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Psychopharmacology (Berl). 2007 Feb;190(3):383-9. Epub 2006 Dec 19.

Effects of elevated plasma tryptophan on brain activation associated with the Stroop task.

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Cellular Nutrition Research Group, Nuffield Department of Anaesthetics, University of Oxford, Radcliffe Infirmary, Oxford, OX2 6HE, UK.



Central fatigue, such as that found in chronic fatigue syndrome, is a state in which cognition and action require increasing effort and performance is impaired without evidence for reduced peripheral motor responsiveness. Previous studies identified functional changes in subcortical regions in patients who experience central fatigue but did not address neural correlates of the subjective experience of fatigue.


This study investigated responses to acute tryptophan feeding (after administration of 30 mg/kg body mass) using functional magnetic resonance imaging to investigate neural correlates of central fatigue during a cognitively demanding exercise, the counting Stroop task.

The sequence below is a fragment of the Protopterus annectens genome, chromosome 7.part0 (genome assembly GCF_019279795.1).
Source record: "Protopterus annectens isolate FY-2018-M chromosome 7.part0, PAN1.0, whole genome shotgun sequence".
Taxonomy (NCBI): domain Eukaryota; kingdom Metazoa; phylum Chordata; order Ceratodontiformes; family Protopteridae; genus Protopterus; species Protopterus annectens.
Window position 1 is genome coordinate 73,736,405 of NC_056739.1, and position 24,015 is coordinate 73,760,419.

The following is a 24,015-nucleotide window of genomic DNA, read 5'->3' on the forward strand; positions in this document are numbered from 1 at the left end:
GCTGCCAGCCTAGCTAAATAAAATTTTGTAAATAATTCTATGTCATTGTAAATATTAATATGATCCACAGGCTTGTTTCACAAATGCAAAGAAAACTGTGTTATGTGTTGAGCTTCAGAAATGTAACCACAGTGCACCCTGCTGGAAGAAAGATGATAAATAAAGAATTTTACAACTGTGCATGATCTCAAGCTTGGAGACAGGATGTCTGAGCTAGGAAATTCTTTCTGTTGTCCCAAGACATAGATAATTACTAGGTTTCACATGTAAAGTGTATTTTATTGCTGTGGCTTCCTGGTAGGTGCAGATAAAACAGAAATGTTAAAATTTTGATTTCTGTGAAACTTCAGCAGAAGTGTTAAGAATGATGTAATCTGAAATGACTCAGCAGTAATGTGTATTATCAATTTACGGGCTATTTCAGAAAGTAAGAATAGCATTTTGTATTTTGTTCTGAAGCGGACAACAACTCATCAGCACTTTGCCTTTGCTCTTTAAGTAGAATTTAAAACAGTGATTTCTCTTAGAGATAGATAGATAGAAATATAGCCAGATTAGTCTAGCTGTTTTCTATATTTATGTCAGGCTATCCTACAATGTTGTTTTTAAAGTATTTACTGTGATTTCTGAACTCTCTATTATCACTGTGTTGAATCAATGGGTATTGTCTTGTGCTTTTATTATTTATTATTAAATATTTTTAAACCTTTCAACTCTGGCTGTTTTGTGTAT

In a double-blind, cross-over study, eight subjects ingested L: -tryptophan (Trp) or placebo (Plac) on two separate test days. Neutral (N) and interference (I) Stroop tasks were carried out.


Plasma-free tryptophan (p[FT]) increased tenfold after L: -Trp administration (P < 0.01). Although reaction times were longer after Trp (mean+/-SD, Plac-Neut 669 +/- 163 ms, I 715 +/- 174 ms, P < 0.01; Trp-Neut 712 +/- 193 ms, I 761 +/- 198 ms, P < 0.05), the Stroop effect was not significantly different between Plac and Trp. L: -Trp administration was associated with relatively decreased activation in regions, including the left postcentral, angular, inferior frontal, and the lateral orbital gyri and the inferior frontal sulcus relative to Plac. Relatively increased activation was found after Trp in the left precuneus and in the posterior cingulate gyrus.


Thus, Trp administration before the Stroop task caused distributed functional changes in primary sensory and in multimodal neocortex, including changes in a brain region, the activity of which has been shown previously to vary with conscious awareness (precuneus). Previous reports suggest that primary mechanisms of central fatigue may be predominantly subcortical. The present results demonstrate that neocortical activity changes are also found. Whether this activity contributes to the primary mechanisms underlying central fatigue or not, the neocortical activity changes may provide an index of the conscious experience.

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